19. #39
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    Quote Originally Posted by Japanfan View Post
    The benefits gained by an addiction may therefore be one of the reasons why one person quits, and another person can't.
    And the perception society has of the nature of the addiction. Workaholics are praised. Positive reinforcement can make it harder to realize you have a problem. I think that is a part of the problem with EDs. There is so much positive reinforcement, at least initially. By the time the the person and people around them realize the healthy weightless has mutated to something far more serious, it is an addiction.


    The 'giving it up to a higher power and admitting one is powerless over ___ ' is the 12-step disease model. 'Higher power' is just a way to get people comfortable with the idea of 'God' IMO. The twelve-step model is ultimately a religious model as well as a disease model, and doesn't work work for everyone. AA is the original twelve step program and was oriented towards men who got drunk and then got into trouble (i.e bar brawls, domestic violence). Guys with big egos who believed that ego pummeling was necessary for their fellows to smarted up and 'get with the program'.

    I personally find the harm reduction model more positive and humane. And I don't care for the powerless approach, either. Many people are struggling with addictions precisely because they feel powerless over the stressors and difficult circumstances of their lives. And need to be empowered in order to deal better with the issues that drive them to engage in addictive behaviours.
    I agree that the 12 step program is not necessarily the best approach. Though, it does seem to work with many recovering addicts. I think it is the support system and the meetings, having a sponsor, that are most significant. Keep in mind, that the "Higher Power" is not necessarily God. It may have started out that way. But, now, "Higher Power" can be a power found in anything positive: yes, it can be God, or a friend, something inside yourself, a pastime/sport.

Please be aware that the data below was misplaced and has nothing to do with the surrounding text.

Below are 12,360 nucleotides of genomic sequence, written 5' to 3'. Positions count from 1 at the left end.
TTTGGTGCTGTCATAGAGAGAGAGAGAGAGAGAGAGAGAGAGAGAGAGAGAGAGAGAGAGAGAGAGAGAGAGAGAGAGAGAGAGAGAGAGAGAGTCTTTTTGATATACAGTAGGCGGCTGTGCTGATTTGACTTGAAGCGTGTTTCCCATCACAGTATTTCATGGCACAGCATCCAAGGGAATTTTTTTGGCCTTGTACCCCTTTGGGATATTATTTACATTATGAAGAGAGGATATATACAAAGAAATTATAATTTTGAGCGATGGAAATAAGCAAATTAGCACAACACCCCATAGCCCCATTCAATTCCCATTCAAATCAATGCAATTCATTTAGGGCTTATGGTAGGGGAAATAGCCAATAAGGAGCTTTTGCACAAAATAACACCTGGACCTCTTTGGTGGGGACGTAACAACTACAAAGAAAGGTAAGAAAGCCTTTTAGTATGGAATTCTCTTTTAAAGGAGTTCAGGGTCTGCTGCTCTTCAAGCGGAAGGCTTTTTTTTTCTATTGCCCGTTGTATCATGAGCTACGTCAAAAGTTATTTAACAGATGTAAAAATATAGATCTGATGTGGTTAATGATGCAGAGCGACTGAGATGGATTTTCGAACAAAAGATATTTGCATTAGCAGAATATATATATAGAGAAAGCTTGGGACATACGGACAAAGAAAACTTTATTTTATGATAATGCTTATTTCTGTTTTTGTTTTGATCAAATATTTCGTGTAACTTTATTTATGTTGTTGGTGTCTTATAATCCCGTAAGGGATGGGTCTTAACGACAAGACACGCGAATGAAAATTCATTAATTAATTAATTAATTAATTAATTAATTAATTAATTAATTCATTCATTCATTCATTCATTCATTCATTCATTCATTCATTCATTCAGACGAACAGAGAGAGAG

Quote Originally Posted by Ziggy View Post
    Right wing bullshit.

    Any responsible and professional treatment for addiction or any other kind of mental disorder emphasises taking responsibility.

    The underlying issue here is the black/white, essentialist, biological understanding of the word 'disease' blind to the cultural, social and psychological factors.
    What does right wing anything have to do with this?

  20. #40
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    Quote Originally Posted by Japanfan View Post

    Addiction is definitely tied to mental illness. To give an example, paranoid schizophrenics smoke a lot more cigarettes and marijuana than the average person. It does something pleasant to their brains that helps them deal with their illness - that something involves endocannabinoids (I can't recite the actual neurological process involved without looking it up).
    Mood and appetite are both controlled by some of the same neurotransmitters (like serotonin). So people with mood disorders will also tend to have (or be related to people with) appetite disorders (ED, addictions). Wellbutrin is used to treat depression; the active ingredient is bupropion. The exact same chemical is in Zyban, which is used to aid in quitting smoking. A lot of antidepressants have as a side effect "may cause weight gain or weight loss"...the chemical which is addressing the mood disorder also changes appetite.

    So....if your family tree is filled with depressives and suicides and other mood disordered people.....you probably have a higher genetic predisposition for both depression and addiction. Tread carefully.
    Last edited by susan6; 02-08-2014 at 06:42 PM.